Laura Bolton

MHA Music Therapist with musical instrument

Helping people to connect

When Laura was working as an auxiliary nurse, she witnessed a Moment of Joy that led to her becoming a music therapist.

She had observed someone living with dementia lose the ability to speak and rarely acknowledge the presence of other people, even those she knew well. Then, as the lady was attending a concert one afternoon, Laura saw her begin to sing fluently.

“I couldn’t believe it,” says Laura. “I hadn’t heard her speak for three weeks. When I went over to her, asking her if she was enjoying the music, she seemed to be aware that I was talking to her.

“I never forgot witnessing this and how powerful music can be in stimulating skills which may be fading, helping to connect with people who may be extremely hard to reach.”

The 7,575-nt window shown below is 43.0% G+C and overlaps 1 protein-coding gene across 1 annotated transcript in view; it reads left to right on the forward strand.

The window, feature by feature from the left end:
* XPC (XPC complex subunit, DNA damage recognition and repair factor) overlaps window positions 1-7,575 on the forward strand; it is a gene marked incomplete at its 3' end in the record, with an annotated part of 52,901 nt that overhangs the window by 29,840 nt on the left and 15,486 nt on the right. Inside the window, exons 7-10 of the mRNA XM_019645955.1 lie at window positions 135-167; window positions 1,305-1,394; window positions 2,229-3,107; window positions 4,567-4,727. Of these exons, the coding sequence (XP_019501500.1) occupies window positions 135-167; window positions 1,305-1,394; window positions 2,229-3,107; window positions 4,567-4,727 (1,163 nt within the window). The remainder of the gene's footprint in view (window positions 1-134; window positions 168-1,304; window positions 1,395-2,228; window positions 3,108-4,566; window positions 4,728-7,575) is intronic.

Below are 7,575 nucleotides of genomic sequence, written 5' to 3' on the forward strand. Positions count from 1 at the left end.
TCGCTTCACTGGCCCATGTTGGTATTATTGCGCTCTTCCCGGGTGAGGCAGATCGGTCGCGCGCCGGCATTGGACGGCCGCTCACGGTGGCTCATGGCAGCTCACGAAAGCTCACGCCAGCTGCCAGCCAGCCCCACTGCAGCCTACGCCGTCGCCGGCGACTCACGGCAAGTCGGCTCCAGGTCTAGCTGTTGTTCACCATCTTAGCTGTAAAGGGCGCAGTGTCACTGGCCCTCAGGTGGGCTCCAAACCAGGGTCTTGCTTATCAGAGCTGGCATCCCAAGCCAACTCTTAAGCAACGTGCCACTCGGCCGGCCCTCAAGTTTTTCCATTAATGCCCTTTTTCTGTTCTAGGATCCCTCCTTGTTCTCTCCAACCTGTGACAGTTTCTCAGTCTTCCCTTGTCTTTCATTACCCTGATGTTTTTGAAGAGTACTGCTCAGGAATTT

Establishing a sense of self

Laura then trained as a music therapist and has been doing the job for 11 years. She has played music herself since she was four years old and feels it’s a privilege to work with people who are living with dementia.

“I have met so many amazing people and seen people respond so positively to music,” says Laura. “They often create their own music, playing instruments they have never tried before and experiencing feelings of satisfaction.”

Laura believes music therapy stimulates parts of the brain that helps people re-establish a sense of self. “Bonds can be strengthened between people using music, decreasing social isolation,” says Laura.

“Being a music therapist is extremely rewarding.”

Watch this short video to find out more about why Laura thinks music therapy helps people with dementia.

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